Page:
Pono Player, Take 2


It’s been a quite some time since I wrote about the Pono Player and high-def audio. Given that Pono founder – and music legend – Neil Young made news a week-or-so ago when he yanked his music from all the streaming services due to his dismay over their poor audio quality, I thought it might be worthwhile to discuss it again.

First, as I think I wrote in my initial take on the device, I am not an audiophile. I appreciate good sound, but own mid-tier most things; and am quite content listening to music via my THX-certified Logitech desktop computer speakers here in my home office. They sound good, to my ears, though never quite as good as when I have the Pono Player plugged into them. Our downstairs sound system, a 15-year-old (or so) Phillips mini-system, does a good job, too, though never as good as when I have the Pono Player plugged into it. And the sound system in my Honda Civic is, I think, quite good – though never as good as when I have the Pono Player plugged into the aux jack.

The last halves of those last three sentences say it all.

I have decent headphones, as well, that I occasionally make use of – but I have a love/hate affair with headphones as a whole, so listen with them less often. Sometimes, at work, I pull them out and plug them into my Pono Player – and the sound is much, much better than what I experienced on my iPhone 5.

Right now, I’m listening to Elite Hotel by Emmylou Harris – 24-bit, 192kHz – in my home office via my THX-certified Logitech speakers. The best way I can describe the difference between it – or any well-mastered high-def recording – and, say, an MP3, ACC, OGG or whatever format the streaming services use – can be summed up in one word: space. The instruments and vocals aren’t smushed together into an unholy alliance, but instead possess distinct tonalities that one can easily distinguish. The subtle shadings of Emmy’s vocal delivery in, for example, “Here, There and Everywhere” are audible. It’s akin to listening in the same room as one’s speakers vs. listening to them from another room. You can still make out the melody, instruments and vocals in the latter instance, but the sound is nowhere near as clear as the former.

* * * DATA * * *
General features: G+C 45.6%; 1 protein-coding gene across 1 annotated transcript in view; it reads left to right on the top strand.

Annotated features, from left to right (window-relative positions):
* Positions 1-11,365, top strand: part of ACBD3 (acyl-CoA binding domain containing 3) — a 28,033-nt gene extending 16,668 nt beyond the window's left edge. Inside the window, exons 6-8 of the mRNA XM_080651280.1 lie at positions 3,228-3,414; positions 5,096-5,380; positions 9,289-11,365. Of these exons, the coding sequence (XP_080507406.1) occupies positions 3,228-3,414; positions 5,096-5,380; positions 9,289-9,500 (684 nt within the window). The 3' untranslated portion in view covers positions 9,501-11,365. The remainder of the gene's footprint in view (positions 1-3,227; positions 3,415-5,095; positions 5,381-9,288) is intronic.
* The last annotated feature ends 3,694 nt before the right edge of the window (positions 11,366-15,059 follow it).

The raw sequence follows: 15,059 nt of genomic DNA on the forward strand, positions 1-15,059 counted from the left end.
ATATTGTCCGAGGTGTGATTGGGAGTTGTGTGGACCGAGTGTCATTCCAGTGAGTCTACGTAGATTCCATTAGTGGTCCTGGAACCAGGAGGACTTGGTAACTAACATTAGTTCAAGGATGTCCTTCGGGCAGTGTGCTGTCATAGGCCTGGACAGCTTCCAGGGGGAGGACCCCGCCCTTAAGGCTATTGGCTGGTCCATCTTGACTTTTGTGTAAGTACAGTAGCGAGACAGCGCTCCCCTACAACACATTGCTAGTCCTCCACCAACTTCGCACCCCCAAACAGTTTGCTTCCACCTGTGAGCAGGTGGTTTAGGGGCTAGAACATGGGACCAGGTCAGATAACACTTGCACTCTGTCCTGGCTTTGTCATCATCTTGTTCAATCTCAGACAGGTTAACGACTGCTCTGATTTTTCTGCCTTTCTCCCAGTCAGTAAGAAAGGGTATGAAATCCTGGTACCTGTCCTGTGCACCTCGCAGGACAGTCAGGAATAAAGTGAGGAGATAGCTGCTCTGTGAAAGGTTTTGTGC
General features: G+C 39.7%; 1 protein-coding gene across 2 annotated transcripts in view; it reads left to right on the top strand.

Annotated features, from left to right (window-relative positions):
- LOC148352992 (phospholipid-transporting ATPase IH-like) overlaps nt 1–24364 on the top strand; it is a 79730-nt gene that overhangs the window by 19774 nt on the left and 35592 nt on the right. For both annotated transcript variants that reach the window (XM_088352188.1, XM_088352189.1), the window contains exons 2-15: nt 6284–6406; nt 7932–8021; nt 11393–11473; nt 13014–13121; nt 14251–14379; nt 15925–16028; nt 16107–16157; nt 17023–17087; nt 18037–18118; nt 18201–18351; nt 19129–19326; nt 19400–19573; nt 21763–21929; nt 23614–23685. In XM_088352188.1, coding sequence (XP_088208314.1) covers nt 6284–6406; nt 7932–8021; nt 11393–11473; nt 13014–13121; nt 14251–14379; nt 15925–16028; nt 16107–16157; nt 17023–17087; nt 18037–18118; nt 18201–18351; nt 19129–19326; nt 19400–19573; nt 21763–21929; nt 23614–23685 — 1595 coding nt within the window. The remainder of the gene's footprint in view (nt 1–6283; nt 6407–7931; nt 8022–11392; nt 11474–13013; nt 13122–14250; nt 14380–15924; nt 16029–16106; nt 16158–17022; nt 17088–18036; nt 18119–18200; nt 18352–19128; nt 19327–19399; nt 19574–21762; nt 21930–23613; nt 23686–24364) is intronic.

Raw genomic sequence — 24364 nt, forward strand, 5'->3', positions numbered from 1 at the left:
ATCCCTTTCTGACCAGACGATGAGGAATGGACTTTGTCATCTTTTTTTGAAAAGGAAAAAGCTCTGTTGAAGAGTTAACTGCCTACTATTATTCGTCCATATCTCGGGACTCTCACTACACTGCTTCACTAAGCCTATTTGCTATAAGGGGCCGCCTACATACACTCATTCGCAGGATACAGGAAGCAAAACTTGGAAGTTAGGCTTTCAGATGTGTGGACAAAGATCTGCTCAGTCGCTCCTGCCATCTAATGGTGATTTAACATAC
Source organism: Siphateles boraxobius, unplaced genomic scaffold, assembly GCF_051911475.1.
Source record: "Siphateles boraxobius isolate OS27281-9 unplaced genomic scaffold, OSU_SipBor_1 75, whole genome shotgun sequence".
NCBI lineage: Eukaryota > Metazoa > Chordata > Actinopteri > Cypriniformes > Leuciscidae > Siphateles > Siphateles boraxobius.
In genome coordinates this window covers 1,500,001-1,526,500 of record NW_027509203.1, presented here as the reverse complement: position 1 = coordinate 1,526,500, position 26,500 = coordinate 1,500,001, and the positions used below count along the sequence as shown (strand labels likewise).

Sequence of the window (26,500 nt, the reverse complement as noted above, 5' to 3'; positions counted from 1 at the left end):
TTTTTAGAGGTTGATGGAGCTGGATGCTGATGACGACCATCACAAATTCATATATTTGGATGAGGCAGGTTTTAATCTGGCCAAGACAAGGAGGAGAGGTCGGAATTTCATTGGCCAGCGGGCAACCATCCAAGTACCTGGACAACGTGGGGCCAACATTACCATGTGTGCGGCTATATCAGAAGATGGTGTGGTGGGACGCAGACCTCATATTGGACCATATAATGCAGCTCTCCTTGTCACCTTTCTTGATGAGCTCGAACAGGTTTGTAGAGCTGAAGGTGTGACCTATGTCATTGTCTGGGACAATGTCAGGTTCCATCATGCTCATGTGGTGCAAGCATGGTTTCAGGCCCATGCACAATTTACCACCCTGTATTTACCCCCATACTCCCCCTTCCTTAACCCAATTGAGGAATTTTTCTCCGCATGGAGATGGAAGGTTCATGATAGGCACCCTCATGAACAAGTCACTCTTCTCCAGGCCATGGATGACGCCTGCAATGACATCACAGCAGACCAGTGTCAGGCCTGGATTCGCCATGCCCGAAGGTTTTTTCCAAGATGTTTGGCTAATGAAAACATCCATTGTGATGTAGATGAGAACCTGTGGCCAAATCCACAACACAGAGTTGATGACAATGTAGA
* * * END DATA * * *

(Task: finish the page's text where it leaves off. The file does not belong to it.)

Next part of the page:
That said, the gap between high-def audio and CD-quality (16-bit, 44.1kHz) isn’t quite as wide. High-res material, which can range from 24-bit, 44.1kHz to 24-bit, 192kHz and up, sounds a tad sharper and deeper, but – to borrow an analogy from another technology – it’s somewhat akin to the difference between 720p and 1080p on an HD TV, I think, or even 1080p and ultra-HD. The additional pixels only matter the closer one sits to the TV. I say “somewhat akin” because, as I said at the outset, the difference in sound quality is noticeable – but it’s not a dramatic difference. (Admittedly, part of my conclusion may have to do with my mid-tier equipment; and my unwillingness to deal with headphones on a regular basis. I do plan, at some juncture, to upgrade the former.)

Where the Pono Player shines, however, is in its DAC, which makes everything it plays sound better. First Aid Kit’s 16-bit, 44.1kHZ rendition of Simon & Garfunkel’s “America,” for instance, sounds heavenly. (It’s available in the Pono Music Store, I should mention.) Their harmonies aren’t quite as lush as they are on the songs found on the 24-bit/44.1kHz Stay Gold, but the difference isn’t as stark as between MP3 (or equivalent) and CD-quality or higher.

All that said, do I recommend the Pono Player? For a casual music fan, no. But for anyone who loves music, still buys CDs and rips them into lossless FLAC or ALAC files, yes. Even if you never buy a high-resolution song or album, you’ll appreciate the sonic difference. And if you do take the plunge, whether at the Pono Music Store or any of its competitors, such as HDTracks, you’ll appreciate the difference all the more. I can’t imagine not having mine.

I hesitate to say that the Pono Player makes one feel the music, but it does. It’s not the live experience distilled into a portable container, mind you, but – at its best – it’s the studio experience. When listening to Everybody Knows This Is Nowhere by Neil Young and Crazy Horse, for example, you feel like you’re in the room with them.

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